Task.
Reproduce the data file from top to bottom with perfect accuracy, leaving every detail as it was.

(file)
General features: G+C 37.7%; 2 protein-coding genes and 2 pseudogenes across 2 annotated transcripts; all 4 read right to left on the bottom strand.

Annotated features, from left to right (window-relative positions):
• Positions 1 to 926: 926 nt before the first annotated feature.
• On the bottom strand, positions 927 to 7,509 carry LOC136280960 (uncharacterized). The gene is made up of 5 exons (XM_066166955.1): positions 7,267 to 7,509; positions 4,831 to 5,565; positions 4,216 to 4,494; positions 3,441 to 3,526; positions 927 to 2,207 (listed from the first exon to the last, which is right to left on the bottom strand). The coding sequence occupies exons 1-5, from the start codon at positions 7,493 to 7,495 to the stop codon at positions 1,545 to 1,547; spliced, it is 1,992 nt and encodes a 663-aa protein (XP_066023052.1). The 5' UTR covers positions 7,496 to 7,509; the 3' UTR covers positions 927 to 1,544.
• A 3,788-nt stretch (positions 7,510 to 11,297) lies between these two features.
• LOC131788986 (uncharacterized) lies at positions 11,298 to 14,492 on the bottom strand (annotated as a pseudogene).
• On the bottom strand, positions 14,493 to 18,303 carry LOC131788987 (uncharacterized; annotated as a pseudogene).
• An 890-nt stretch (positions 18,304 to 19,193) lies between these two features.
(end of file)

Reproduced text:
General features: G+C 37.7%; 2 protein-coding genes and 2 pseudogenes across 2 annotated transcripts; all 4 read right to left on the bottom strand.

Annotated features, from left to right (window-relative positions):
• Positions 1 to 926: 926 nt before the first annotated feature.
• On the bottom strand, positions 927 to 7,509 carry LOC136280960 (uncharacterized). The gene is made up of 5 exons (XM_066166955.1): positions 7,267 to 7,509; positions 4,831 to 5,565; positions 4,216 to 4,494; positions 3,441 to 3,526; positions 927 to 2,207 (listed from the first exon to the last, which is right to left on the bottom strand). The coding sequence occupies exons 1-5, from the start codon at positions 7,493 to 7,495 to the stop codon at positions 1,545 to 1,547; spliced, it is 1,992 nt and encodes a 663-aa protein (XP_066023052.1). The 5' UTR covers positions 7,496 to 7,509; the 3' UTR covers positions 927 to 1,544.
• A 3,788-nt stretch (positions 7,510 to 11,297) lies between these two features.
• LOC131788986 (uncharacterized) lies at positions 11,298 to 14,492 on the bottom strand (annotated as a pseudogene).
• On the bottom strand, positions 14,493 to 18,303 carry LOC131788987 (uncharacterized; annotated as a pseudogene).
• An 890-nt stretch (positions 18,304 to 19,193) lies between these two features.